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John W. Bubbles sheet music, approximately 1894-1975

 Sub-Series — Multiple Containers
Identifier: MSS 8026 Series 5 Sub-Series 1

Scope and Contents

Contains sheet music collected by Bubbles. Includes sheet music for miscellaneous songs, such as "Jitterbug Jamboree," "You Can't Take It With You," and "Inside the Outside Inn." Also contains collections of several copies of sheet music for songs such as "When You're Smiling," "Tip Tap Along," and music for the Buck & Bubbles act. Also contains sheet music for patriotic songs and correspondence regarding the songs. Includes songs such as "V-I-C-T-O-R-Y," "Lincoln and JFK," and others. Also includes some religious songs. Letters from Governor's Office in California, Bing Crosby, and others are also included, some addressed to Bubbles and some to someone else, named J. Maloy Roach, who copyrighted most of the songs. Finally, includes piano exercises and compilations of famous composers' music. Includes works by R. Schumann, chord and finger exercises, and other practice materials. Materials date from approximately 1894 to 1975.


  • approximately 1894-1975


Conditions Governing Access

Open for public research.

Conditions Governing Use

It is the responsibility of the researcher to obtain any necessary copyright clearances. Permission to publish material from the John W. Bubbles papers must be obtained from the Supervisor of Reference Services and/or the L. Tom Perry Special Collections Board of Curators.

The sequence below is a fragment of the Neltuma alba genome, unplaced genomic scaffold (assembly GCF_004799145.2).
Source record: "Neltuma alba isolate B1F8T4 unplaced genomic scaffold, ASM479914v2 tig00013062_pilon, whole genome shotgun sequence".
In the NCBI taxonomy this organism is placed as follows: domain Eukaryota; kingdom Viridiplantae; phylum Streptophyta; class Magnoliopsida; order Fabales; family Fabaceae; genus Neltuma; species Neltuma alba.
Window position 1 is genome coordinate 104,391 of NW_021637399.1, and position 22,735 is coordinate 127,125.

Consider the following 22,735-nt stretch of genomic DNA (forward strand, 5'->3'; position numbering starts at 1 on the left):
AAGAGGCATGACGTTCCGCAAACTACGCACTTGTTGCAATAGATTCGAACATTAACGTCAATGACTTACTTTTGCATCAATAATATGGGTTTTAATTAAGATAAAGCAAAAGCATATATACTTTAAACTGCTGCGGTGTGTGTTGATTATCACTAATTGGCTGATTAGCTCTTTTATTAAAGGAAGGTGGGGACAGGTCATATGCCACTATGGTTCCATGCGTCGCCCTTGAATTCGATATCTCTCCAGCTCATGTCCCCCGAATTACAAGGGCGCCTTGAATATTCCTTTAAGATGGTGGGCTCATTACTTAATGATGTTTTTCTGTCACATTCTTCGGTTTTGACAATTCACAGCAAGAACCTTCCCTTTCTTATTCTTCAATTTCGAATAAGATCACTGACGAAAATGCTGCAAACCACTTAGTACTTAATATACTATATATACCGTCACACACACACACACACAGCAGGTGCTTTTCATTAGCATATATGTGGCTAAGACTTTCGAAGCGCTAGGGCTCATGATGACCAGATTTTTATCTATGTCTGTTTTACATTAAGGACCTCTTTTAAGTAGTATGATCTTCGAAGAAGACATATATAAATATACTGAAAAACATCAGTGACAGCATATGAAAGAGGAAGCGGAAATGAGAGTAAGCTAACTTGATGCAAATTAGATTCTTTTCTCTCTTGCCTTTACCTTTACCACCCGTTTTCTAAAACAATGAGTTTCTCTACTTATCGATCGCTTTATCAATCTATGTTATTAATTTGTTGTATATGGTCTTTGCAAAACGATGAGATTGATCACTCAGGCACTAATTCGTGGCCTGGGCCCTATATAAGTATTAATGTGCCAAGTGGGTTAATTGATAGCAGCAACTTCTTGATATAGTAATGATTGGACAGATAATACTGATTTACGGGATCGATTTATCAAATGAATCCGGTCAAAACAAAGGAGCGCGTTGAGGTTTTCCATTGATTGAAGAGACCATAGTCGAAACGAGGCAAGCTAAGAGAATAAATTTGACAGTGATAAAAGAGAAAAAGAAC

Biographical History

From the Collection:

John W. Bubbles (1902-1986) was an American vaudeville performer, dancer, singer and entertainer.

John W. Bubbles was born John William Sublett in Louisville, Kentucky on February 19, 1902. His family moved to Indianapolis as a youth, where he met and formed a partnership with Ford L. "Buck" Washington. In 1919, they began performing as "Buck and Bubbles" with Buck playing piano and singing while Bubbles tapped. They appeared in the Ziegfeld Follies of 1931 and were the first black artists to appear in the Radio City Music Hall. On November 2, 1936, they performed live in the inaugural program of the world's first scheduled 'high definition' television service at Alexandra Palace, London, and may thus be said to be the first black artists in television history. In 1920 he gave lessons in tap dancing to Fred Astaire.

Bubbles is known as the father of "rhythm tap", a form of tap dance, which brought in percussive heel drops and innovated with the traditional eight-bar phrase to allow for more rhythmic freedom. He thus merged the art of tap dancing with the new improvisatory style of jazz, reinventing the tap art form. Bubbles was chosen by George Gershwin for the role of Sportin' Life in his opera Porgy and Bess in 1935. Sublett performed the role occasionally for the next two decades. In the 1963 studio recording of Porgy and Bess featuring Leontyne Price and William Warfield, he performed Sportin' Life's two main arias from the opera, "It Ain't Necessarily So" and "There's A Boat Dat's Leavin' Soon For New York."

During the Vietnam War John Bubbles toured the war zone with the USO. He also appeared in a few Hollywood films including "Varsity Show" in 1937, "Cabin in the Sky" in 1943 and "A Song Is Born" in 1948. In later life, he also made television appearances. Bubbles received the 1980 Life Achievement Award from the American Guild of Variety Artists. He died on May 18, 1986 in New York City.


22 folders

1 carton

Language of Materials